When we initiated a new usability study of our library’s website, we reviewed close to 60 library websites. The one dominant trend we observed was the placement of some sort of search functionality was present on the library’s homepage. Most libraries had tabbed search boxes that allowed users to click between tabs for searching the OPAC, periodical databases, and other types of information.
Our assumption was that we also should move our search functionality to our library’s homepage. We thought that search was the primary purpose of our website, but the results of our usability study caused us to rethink this assumption. We found that our existing library website where users must click to a separate “research tools” page, outperformed a mock up site with the search box on the homepage. Jeremy Green and I wrote about our usability study findings in the Journal of Academic Librarianship (“Why We Are Not Google,” JAL 37:3, May 2011, http://dx.doi.org/10.1016/j.acalib.2011.02.014).
In our article, Jeremy and I framed our usability study findings with Siva Vaidhyanathan’s critique of higher education as having been seduced by Google. We did this partly as a critique of ourselves, partly as our interpretation of our review of library websites, and partly as a rhetorical device to get you to read our article. We hoped that our article would be part of a larger debate about how librarians design websites to fulfill our missions. Are libraries trying to be Google and not be libraries?
Since the article was made available online and in print, I have had several librarians drop me notes about their own usability studies. While all of these notes were very professional and generally grateful for our article, they all presented evidence to support the usability of tabbed search boxes on their library homepages. I greatly enjoyed the exchanges I have had about our study’s findings, and I hope to broaden this conversation with this blog post.
For me, the bottom line remains the same. A mock up site with a tabbed search box on the homepage did not out perform our current website when it came to users actually answering the questions we presented them. Our study revealed many problems with our current site that we are addressing, but participants had very few problems navigating between search tools on our site. There was absolutely no evidence that clicking down one level to a page devoted to research was a hindrance to success. Additionally, there was evidence that not having a tabbed search box on the library’s homepage made the homepage cleaner and more usable.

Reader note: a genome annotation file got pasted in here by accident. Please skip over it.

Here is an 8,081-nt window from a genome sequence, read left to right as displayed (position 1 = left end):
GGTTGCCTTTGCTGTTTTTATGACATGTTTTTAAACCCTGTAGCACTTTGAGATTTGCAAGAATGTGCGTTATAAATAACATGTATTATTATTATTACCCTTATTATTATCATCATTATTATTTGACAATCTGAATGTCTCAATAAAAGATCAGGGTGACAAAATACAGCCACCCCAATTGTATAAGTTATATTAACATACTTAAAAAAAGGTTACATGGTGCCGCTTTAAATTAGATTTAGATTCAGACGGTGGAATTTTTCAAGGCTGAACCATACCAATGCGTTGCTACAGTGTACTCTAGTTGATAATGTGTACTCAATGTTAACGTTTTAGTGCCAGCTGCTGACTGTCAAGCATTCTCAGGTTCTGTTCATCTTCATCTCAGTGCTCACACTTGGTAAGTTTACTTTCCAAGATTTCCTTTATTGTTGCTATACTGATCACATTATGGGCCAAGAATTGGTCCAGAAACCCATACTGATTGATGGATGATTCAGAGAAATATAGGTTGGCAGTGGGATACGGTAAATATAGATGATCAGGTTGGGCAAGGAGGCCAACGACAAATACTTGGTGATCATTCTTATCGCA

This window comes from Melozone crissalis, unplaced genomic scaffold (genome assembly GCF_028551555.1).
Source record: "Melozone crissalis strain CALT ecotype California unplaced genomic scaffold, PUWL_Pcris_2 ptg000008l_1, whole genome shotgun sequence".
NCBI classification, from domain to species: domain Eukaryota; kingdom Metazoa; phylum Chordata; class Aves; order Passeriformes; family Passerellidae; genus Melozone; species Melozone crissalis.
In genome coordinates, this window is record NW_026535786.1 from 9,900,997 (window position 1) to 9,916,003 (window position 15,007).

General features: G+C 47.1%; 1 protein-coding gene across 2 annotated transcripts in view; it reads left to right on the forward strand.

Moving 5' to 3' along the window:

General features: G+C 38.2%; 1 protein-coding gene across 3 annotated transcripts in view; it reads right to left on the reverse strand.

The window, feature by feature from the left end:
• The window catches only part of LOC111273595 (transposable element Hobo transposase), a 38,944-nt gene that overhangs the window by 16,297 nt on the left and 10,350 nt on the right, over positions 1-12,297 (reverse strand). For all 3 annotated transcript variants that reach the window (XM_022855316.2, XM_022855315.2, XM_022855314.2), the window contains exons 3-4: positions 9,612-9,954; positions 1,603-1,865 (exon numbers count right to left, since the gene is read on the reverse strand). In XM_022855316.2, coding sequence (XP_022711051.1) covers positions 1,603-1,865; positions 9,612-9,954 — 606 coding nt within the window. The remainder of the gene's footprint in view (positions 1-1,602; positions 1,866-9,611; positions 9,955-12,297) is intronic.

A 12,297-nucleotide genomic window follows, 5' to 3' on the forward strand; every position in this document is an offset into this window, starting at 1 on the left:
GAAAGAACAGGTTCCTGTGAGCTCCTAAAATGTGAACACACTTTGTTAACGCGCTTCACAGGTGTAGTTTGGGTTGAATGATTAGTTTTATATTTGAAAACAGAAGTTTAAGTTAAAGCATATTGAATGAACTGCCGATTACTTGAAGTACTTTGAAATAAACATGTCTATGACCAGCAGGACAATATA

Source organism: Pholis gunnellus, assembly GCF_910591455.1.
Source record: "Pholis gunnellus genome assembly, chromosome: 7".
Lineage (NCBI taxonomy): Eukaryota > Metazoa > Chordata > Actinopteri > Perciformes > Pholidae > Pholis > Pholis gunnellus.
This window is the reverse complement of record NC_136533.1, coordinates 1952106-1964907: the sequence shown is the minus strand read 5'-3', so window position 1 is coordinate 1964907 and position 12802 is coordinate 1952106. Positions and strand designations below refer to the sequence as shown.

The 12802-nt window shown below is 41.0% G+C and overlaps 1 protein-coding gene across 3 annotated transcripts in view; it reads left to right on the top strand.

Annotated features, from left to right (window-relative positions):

One caveat that must be made is that we were testing a tabbed search box, because this would have been the most realistic option for our library. There are many options for federated searching, tabbed searching, and a new generation of discovery tools that may impact future results. We are a relatively small library that does not have programmers or systems support within the library, so our technology options are limited.
This leads to a second caveat, which is that context absolutely matters. A library’s homepage needs to make sense for the library. We expect our library’s homepage to be a gateway to all of our services, not just a search portal. Moving our search services to a secondary page allows us to build more context around searching.
A final caveat to our findings is that the participants of a usability study matter. There are some aspects of usability that are universal and there are some aspects that really do depend on your participants. The goal of any usability study should be to get behind the eyes of the user and get a feeling for how they see your website. In our case, we wanted to know about our students and our website, and our study has been very enlightening. At that outset of our study, I assumed that search should be front and center on our site. Now, I have abandoned that assumption. I was seduced by Google, but the seduction is over.
Part of the fun of an article like ours is that we have leveled a criticism against all libraries and higher education based on 16 students, but I haven’t lost sight of the fact that our findings are really only relevant for us. Yet, knowing how much work a full usability study takes and the prevalence of tabbed search boxes across library websites, I am curious how many libraries are really testing usability? Maybe everyone out there is testing? But, I am skeptical. I think that Google has done a sexy dance, and we have been charmed.
Troy A. Swanson is Teaching & Learning Librarian at Moraine Valley Community College. You can follow him on Twitter at @t_swanson.